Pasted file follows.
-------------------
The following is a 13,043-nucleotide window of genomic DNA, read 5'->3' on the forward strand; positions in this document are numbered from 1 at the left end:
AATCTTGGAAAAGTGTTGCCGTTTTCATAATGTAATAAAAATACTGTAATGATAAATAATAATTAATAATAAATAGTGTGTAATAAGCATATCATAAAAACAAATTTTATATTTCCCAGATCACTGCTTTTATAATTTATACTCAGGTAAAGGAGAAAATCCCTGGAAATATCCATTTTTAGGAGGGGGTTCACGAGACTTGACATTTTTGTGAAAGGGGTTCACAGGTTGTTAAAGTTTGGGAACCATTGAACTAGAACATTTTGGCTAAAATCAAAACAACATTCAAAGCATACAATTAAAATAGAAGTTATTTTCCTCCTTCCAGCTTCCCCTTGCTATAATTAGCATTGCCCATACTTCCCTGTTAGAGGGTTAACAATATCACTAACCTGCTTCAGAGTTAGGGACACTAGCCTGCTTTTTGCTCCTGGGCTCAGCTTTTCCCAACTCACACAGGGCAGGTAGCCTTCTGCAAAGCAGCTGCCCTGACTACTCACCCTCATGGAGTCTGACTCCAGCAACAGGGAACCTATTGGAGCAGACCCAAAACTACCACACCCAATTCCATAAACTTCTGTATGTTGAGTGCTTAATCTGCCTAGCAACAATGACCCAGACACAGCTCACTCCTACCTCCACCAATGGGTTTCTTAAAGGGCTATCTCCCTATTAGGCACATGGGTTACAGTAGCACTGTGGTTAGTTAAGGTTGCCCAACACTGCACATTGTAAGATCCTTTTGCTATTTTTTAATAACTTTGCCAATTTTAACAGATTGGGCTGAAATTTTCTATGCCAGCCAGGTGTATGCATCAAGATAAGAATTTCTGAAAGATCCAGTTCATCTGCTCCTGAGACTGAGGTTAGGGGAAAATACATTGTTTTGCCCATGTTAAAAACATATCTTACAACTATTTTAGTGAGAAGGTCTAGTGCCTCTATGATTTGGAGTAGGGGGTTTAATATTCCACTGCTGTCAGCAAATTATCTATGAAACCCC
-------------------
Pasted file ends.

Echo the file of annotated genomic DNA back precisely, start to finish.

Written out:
The following is a 13,043-nucleotide window of genomic DNA, read 5'->3' on the forward strand; positions in this document are numbered from 1 at the left end:
AATCTTGGAAAAGTGTTGCCGTTTTCATAATGTAATAAAAATACTGTAATGATAAATAATAATTAATAATAAATAGTGTGTAATAAGCATATCATAAAAACAAATTTTATATTTCCCAGATCACTGCTTTTATAATTTATACTCAGGTAAAGGAGAAAATCCCTGGAAATATCCATTTTTAGGAGGGGGTTCACGAGACTTGACATTTTTGTGAAAGGGGTTCACAGGTTGTTAAAGTTTGGGAACCATTGAACTAGAACATTTTGGCTAAAATCAAAACAACATTCAAAGCATACAATTAAAATAGAAGTTATTTTCCTCCTTCCAGCTTCCCCTTGCTATAATTAGCATTGCCCATACTTCCCTGTTAGAGGGTTAACAATATCACTAACCTGCTTCAGAGTTAGGGACACTAGCCTGCTTTTTGCTCCTGGGCTCAGCTTTTCCCAACTCACACAGGGCAGGTAGCCTTCTGCAAAGCAGCTGCCCTGACTACTCACCCTCATGGAGTCTGACTCCAGCAACAGGGAACCTATTGGAGCAGACCCAAAACTACCACACCCAATTCCATAAACTTCTGTATGTTGAGTGCTTAATCTGCCTAGCAACAATGACCCAGACACAGCTCACTCCTACCTCCACCAATGGGTTTCTTAAAGGGCTATCTCCCTATTAGGCACATGGGTTACAGTAGCACTGTGGTTAGTTAAGGTTGCCCAACACTGCACATTGTAAGATCCTTTTGCTATTTTTTAATAACTTTGCCAATTTTAACAGATTGGGCTGAAATTTTCTATGCCAGCCAGGTGTATGCATCAAGATAAGAATTTCTGAAAGATCCAGTTCATCTGCTCCTGAGACTGAGGTTAGGGGAAAATACATTGTTTTGCCCATGTTAAAAACATATCTTACAACTATTTTAGTGAGAAGGTCTAGTGCCTCTATGATTTGGAGTAGGGGGTTTAATATTCCACTGCTGTCAGCAAATTATCTATGAAACCCC